Crippled for survival? Psssht. Please.
One message, two potential conversations,
The first says “flawed and faulted." The other says “blessings and assets”.
In the case of my client, one quick Google search revealed that the median age of all tech-startup founders is 24. After college.The golden number. Which meant that not only was her age not a detriment to her ability to be taken seriously, it was actually an asset.
Her clients are her peers. Her relatability is a boon.
As for not knowing enough? It also means you have the gift of Beginner's Mind.
Inexperienced? There's a lack of baggage there. It means you're not stuck in your ways.
Past your prime? That prime is old news, anyhow. But I bet you learned a TON about what a new "prime" feels like...
A few days ago I walked past a coffee shop in the West Side that proudly displayed a chalkboard inviting patrons to "Come inside and have the WORST cappuccino that a guy ever had on Yelp."
It was a brilliant display of taking a bad review, and changing the conversation.
I laughed to myself, took a photo, and went in to try it for myself. I couldn't resist. I was charmed. Curious. And the cappuccino wasn't half bad.
Our own "bad reviews", our albatrosses, are probably more flexible than we believe them to be. When we look for the assets within them, we have an opportunity to change our view.
When we change our view, we have agency to own our stuff and change the conversation altogether. And on the other side of that?
The sweet sweet freedom to invite others inside.
ORIGINALLY PUBLISHED 10/2/15 ON SONIMA.COM
In this moment, it’s early autumn in New York and the weather presents itself as an invitation to be easy. The sensation of moving freely, without layers, makes me feel intrinsically more connected; there’s no barrier between my environment and my skin. This is a sweet time of year, an easy season to inhabit, with Indian Summer days that seemingly stretch through forever.
Of course the calendar reminds me otherwise. The sun is setting much earlier now, and the warmest days of the year have passed.
One of the hardest natural laws to reconcile is that everything is subject to change whether we want it to or not. Autumn turns to winter and winter turns to spring. The Law of Impermanence is everywhere and the seasons just stand up to testify.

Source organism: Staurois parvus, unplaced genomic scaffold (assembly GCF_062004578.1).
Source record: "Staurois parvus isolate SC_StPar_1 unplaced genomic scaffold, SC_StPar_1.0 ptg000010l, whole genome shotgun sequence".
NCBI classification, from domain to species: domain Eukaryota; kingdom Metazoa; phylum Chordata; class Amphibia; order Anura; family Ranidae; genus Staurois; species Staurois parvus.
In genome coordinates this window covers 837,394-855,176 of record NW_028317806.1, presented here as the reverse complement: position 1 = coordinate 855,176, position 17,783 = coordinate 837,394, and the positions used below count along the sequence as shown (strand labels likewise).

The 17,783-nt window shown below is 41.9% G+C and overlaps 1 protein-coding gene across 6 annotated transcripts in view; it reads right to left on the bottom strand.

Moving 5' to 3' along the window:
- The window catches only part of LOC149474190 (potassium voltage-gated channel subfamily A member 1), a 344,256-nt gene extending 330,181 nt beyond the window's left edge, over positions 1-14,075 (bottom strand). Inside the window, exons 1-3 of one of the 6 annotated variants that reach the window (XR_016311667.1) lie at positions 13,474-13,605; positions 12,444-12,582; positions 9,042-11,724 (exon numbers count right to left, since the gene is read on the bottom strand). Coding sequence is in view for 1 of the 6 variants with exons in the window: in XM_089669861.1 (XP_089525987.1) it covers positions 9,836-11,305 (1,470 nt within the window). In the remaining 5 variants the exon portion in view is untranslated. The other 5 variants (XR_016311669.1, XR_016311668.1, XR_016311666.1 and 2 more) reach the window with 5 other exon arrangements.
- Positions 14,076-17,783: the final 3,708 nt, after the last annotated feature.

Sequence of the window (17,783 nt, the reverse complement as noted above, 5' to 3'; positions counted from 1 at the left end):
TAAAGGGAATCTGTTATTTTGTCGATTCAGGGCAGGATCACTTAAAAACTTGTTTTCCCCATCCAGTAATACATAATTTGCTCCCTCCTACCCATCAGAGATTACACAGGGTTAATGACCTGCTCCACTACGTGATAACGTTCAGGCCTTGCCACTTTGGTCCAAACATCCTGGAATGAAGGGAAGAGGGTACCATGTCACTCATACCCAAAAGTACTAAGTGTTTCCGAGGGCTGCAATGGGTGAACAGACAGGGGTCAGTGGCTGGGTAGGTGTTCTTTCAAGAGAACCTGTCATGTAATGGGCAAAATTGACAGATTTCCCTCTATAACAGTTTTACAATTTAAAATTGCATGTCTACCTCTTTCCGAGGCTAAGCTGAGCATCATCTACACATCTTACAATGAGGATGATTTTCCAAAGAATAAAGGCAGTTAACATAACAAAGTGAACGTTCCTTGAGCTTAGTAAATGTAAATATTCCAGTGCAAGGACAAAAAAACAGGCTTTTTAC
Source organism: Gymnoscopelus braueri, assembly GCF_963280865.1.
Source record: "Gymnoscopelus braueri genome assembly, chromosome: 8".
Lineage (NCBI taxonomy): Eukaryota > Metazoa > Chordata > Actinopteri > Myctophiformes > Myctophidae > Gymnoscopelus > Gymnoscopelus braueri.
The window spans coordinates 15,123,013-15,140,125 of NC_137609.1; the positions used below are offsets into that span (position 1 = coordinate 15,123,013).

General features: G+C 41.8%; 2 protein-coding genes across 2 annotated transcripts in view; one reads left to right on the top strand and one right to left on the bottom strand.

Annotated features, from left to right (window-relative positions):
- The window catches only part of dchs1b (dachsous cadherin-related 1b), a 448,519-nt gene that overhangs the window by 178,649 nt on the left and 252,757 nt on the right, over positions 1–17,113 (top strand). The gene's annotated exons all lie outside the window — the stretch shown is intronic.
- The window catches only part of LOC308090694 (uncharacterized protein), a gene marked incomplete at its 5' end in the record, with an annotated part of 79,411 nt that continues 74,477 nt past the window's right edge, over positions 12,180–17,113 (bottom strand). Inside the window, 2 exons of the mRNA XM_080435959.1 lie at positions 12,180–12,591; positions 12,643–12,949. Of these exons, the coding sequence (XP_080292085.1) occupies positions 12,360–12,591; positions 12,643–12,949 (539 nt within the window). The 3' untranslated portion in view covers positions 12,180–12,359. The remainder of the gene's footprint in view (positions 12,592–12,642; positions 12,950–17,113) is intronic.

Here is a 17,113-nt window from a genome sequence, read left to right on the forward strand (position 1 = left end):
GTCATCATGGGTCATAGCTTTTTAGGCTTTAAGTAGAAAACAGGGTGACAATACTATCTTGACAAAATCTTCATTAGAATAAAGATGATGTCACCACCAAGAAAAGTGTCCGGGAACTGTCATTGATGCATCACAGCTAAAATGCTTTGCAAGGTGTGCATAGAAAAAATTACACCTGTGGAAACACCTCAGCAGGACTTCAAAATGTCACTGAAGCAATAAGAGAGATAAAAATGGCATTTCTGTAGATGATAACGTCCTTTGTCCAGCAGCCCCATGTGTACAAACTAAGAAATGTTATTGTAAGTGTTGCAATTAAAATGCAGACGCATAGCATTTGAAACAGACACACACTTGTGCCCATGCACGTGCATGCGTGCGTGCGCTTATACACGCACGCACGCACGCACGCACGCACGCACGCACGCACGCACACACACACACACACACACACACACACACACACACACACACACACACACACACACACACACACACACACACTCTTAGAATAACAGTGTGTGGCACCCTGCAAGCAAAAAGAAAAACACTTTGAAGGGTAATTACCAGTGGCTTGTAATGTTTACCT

I would guess that by the time we’ve hit adulthood, we’ve all felt the truth of impermanence in a million mundane ways. Job situations break down. Love affairs ignite and fizzle. Even our own bodies change, eventually becoming weathered and time-worn. I have bottles of eye serums and face creams that promise to exonerate me from this rule, but at 33, those first few unruly grey hairs tell it to me straight. I can prolong, postpone and deny the inevitable, but what comes to pass does not stay.
This is often presented as the “bad news,” or fodder for an existential crisis. I’m reminded of a video that was circulated recently of a young girl who realizes her infant brother will grow up, and quickly begins to connect the dots to her own mortality. Her breakdown at the realization is touching because we’ve all been there. The tenuous nature of things can be a difficult pill to swallow.
When impermanence is served as the “good news,” it’s often as a salve in difficult times. This too shall pass. Time heals all things. When one door closes, a new window opens. Even heartbreak changes.
However, I can’t help but wonder if rather than “good news” or “bad news,” impermanence is simply “the news”—the way that we generally accept that organic matter breaks down, without artificial preservatives. As Buddhist teacher Pema Chodron reminds us, “That nothing is static or fixed, that all is fleeting and impermanent, is the first mark of existence. It is the ordinary state of affairs.”